What is Lapbooking? Purpose of Lapbooks and How to Make Them

When I first heard about lapbooking, I thought it was a great concept. It’s essentially a way parents can inject fun into a boring curriculum and get children to be a little more hands-on. Lapbooking can stimulate children to think differently. It’s also a great way of gently testing their knowledge of the material you’ve just covered. 

Let’s learn more about it below.

 

What is Lapbooking

Lapbooking is a homeschooling method that involves getting children to make mini-books of the concepts they learn in their lessons. The mini-books are collated in a larger folder of other mini-books on the same topic. Lapbooking: What It Is, The Purpose, and How to #Lapbook.

What is an Example of Lapbooking?

An example of Lapbooking would be if children were to make a mini-book of the:

  1. animals that live around the Nile river
  2. gods worshipped in Ancient Egypt
  3. weather patterns throughout the year that flood or cause drought to the Nile

Then they would collate all these smaller books into a larger book or folder named ‘Studies about Egypt’. And this would be your lapbook! (Here are some Pinterest examples of Egyptian lapbooks you might find helpful.)

What is the Purpose of Lapbooking?

The purpose of lapbooking is to (1) gently test children’s knowledge of the subject, (2) to reinforce concepts taught in books or textbooks, and (3) to get children using their hands as they learn. As such, these mini-books make lessons more enjoyable and change the pace a little more, so children can learn differently.

How to Lapbook

You can lapbook by following these steps:

  1. Grab a book or a folder with several thick papers inside (either thick paper or cardboard pages).
  2. Name the book with colorful markers (i.e. Studies of Egypt)
  3. Find some printer paper. Cut these into rectangular shapes of around 10cm x 20 cm.
  4. Place these rectangular pieces on each other and fold them in half.
  5. Staple along the fold.
  6. You’ve now made a mini-book.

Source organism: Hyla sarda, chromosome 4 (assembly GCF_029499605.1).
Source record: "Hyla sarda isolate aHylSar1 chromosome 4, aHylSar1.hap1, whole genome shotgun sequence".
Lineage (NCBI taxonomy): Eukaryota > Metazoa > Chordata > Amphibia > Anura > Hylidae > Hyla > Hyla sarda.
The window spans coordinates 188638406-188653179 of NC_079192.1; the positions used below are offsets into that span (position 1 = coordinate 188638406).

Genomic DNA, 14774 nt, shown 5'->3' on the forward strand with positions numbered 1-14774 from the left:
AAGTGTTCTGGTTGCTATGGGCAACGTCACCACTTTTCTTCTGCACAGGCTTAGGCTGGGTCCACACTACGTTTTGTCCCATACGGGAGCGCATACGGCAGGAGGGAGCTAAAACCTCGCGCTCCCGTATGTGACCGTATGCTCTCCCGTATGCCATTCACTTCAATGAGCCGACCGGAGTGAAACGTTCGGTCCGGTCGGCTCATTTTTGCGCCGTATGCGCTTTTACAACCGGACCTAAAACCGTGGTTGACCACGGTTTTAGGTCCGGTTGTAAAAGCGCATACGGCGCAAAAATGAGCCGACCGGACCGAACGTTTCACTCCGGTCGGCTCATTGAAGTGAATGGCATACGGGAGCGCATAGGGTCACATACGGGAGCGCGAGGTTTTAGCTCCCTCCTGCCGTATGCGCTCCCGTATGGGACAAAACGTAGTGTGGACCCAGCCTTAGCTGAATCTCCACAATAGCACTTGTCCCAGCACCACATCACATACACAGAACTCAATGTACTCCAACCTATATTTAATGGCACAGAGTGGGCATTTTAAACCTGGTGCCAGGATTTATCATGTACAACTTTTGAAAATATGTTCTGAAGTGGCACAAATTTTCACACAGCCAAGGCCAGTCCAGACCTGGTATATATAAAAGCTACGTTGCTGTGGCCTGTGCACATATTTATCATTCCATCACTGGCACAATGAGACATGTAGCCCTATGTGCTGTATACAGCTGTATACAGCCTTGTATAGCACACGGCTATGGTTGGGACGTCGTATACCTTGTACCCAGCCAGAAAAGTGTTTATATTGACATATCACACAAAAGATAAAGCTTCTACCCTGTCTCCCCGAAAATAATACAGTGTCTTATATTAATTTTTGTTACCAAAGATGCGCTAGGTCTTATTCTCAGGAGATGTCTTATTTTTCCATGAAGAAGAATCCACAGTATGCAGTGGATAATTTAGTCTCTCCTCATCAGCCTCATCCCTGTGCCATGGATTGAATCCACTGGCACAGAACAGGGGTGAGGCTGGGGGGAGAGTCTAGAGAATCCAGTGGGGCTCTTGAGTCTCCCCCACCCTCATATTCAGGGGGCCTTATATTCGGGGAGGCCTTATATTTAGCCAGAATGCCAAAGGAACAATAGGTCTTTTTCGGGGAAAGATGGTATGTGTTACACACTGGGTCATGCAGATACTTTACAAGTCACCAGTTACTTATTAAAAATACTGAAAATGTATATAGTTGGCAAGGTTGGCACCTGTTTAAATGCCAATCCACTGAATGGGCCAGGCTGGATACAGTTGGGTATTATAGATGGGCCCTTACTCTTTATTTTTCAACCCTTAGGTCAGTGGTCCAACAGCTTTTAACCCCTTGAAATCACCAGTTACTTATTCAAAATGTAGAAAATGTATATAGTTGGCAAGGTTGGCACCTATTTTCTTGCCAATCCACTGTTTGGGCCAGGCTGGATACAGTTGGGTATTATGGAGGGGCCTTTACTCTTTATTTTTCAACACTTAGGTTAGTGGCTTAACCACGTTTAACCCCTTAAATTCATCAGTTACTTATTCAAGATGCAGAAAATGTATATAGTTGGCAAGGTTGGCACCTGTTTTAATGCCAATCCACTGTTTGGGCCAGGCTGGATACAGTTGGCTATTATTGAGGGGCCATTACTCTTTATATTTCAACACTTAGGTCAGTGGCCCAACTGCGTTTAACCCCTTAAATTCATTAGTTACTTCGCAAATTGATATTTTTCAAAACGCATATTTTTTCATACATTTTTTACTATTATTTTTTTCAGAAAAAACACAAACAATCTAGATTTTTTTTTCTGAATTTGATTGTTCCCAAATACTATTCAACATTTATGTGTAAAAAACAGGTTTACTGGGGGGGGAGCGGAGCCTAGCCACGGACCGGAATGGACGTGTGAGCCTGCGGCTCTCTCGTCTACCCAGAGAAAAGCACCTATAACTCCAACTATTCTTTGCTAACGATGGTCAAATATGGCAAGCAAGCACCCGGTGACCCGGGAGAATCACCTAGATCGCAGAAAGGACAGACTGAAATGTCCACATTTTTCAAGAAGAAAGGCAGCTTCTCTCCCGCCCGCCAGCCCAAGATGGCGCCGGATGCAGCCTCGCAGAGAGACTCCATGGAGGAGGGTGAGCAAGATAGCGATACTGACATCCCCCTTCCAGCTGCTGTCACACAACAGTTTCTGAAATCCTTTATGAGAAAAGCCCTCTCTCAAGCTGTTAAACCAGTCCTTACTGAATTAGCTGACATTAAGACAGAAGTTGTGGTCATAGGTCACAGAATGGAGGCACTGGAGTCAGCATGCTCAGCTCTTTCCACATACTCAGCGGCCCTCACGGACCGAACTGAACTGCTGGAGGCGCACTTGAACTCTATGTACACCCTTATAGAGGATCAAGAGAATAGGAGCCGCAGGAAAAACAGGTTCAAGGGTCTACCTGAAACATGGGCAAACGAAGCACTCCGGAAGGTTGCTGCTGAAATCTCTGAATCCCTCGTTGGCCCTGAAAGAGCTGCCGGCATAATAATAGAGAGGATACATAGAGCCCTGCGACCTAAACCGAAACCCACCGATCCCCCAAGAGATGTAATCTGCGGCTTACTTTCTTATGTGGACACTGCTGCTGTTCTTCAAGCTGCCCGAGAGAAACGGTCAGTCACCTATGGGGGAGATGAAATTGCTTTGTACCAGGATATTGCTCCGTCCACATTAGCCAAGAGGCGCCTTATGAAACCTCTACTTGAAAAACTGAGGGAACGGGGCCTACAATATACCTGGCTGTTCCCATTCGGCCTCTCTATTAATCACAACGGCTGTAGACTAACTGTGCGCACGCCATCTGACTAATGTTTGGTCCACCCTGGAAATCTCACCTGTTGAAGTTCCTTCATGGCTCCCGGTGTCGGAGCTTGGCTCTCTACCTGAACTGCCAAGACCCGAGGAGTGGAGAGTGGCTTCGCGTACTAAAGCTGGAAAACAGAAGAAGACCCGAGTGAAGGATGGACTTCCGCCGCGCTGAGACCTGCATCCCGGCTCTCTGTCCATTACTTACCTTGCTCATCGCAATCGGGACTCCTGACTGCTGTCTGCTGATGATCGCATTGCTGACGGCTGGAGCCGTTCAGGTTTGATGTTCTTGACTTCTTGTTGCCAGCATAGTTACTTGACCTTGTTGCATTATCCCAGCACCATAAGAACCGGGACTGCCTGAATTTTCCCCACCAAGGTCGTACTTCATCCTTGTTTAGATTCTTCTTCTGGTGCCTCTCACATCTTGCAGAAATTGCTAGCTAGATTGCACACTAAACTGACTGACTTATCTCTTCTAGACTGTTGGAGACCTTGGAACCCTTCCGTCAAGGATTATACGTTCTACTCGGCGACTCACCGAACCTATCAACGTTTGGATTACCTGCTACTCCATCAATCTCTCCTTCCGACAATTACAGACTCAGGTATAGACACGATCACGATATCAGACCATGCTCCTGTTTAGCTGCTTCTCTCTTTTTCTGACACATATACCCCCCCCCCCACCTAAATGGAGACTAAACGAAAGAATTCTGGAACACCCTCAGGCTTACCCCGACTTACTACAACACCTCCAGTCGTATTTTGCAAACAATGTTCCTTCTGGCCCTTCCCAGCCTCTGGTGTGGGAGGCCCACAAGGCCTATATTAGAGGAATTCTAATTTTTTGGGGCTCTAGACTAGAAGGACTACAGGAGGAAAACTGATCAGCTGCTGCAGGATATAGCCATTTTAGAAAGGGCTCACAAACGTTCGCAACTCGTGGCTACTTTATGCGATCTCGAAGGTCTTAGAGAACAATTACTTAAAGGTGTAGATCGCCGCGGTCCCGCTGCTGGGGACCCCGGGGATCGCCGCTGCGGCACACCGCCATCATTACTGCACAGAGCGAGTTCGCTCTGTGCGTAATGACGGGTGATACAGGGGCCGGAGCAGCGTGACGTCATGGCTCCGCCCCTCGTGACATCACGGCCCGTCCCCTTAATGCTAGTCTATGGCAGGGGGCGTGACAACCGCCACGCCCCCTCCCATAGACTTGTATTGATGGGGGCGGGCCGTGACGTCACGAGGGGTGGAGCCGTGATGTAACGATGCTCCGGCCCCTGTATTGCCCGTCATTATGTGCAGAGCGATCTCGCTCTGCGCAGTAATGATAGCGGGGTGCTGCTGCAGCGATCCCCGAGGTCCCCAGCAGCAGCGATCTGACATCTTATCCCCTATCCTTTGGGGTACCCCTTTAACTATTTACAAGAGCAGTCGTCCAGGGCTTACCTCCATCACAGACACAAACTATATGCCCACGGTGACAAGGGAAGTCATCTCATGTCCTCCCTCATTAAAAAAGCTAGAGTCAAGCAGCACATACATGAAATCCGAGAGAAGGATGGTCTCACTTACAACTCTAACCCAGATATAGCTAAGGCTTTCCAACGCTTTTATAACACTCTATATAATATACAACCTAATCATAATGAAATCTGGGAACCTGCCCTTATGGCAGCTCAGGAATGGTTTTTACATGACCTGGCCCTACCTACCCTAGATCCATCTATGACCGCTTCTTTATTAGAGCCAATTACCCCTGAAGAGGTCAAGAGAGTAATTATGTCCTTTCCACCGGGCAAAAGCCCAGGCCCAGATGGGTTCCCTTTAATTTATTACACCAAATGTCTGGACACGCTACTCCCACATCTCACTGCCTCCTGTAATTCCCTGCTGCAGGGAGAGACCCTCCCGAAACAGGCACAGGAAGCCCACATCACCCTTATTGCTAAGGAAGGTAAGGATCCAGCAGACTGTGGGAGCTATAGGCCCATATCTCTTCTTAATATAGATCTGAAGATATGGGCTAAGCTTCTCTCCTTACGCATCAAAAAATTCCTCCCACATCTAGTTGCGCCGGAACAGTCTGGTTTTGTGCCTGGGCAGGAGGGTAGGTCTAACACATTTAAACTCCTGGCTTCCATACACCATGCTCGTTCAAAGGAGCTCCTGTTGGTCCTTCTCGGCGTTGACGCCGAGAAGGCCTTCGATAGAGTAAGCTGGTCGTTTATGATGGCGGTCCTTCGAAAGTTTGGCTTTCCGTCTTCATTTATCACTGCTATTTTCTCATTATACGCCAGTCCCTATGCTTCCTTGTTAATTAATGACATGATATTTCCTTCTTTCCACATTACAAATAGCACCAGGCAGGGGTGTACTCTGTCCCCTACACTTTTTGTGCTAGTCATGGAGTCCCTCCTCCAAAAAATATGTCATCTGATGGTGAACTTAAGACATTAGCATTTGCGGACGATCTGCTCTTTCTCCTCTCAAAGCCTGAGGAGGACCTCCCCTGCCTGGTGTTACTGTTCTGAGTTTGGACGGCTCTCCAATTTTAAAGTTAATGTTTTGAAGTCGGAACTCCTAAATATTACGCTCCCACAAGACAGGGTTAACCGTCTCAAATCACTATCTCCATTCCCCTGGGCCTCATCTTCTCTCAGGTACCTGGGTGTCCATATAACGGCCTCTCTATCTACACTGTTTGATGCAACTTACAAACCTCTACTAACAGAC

7. Get children to fill these books with the concepts students learn and glue them into your book/folder to make a larger book.

You can also paste in relevant pictures with captions beneath them. Or you can make a little pocket and get children to cut out notes or pictures and put these into these pockets.

What is the Place of Lapbooking in a Homeschool Situation?

Many homeschool curricula use this method to help children reinforce concepts they learn in their lessons. Indeed, I first learned about lapbooking when I studied the eclectic curriculum called Tapestry of Grace. Along with Charlotte Mason, Classical and Unit Study methods, they used this method to help children learn new things and consolidate old lessons. Lapbooking can also be a great method to learn a subject that no one is teaching. For example, if your child was interested in Boeing airplanes, you could get them to make a lapbook of:

  • the different versions of Boeings (747, 737, 787 max),
  • photographs of Boeings
  • how airplanes work
  • a black box, and how they work

Lapbooks can be a really great way to collate information on interesting topics where there is no written subject available.

 

Conclusion

If you want to get into hands-on learning, cement concepts in a fun way, and document some of the progress your children make, get them into lapbooking. It’s a whole lot of fun cutting and pasting, as well as a great way to have an enjoyable time together!

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Rebecca Devitt
Most adults don't particularly want to relive their schooling experience on a daily basis. They would gladly move on to a new life devoid of homework and teachers. Very, very few adults will passionately blog about their schooling some 15 years after graduating. This makes Rebecca Devitt somewhat unique. As it happens, she was homeschooled. And she loved it. Still does. And she wishes every kid could get a taste of homeschooling at its very best. Her website How Do I Homeschool, is a springboard for parents to see what a life of homeschooling could be for both them & their children. When she's not blogging Rebecca is still homeschooling her-adult-self by learning Latin, growing weird vegetables and most importantly looking after her two children Luke & Penny. She has a husband Tristan and is a participant at Wollongong Baptist Church. She's also written a book about why parents should homeschool called 'Why on Earth Homeschool'.
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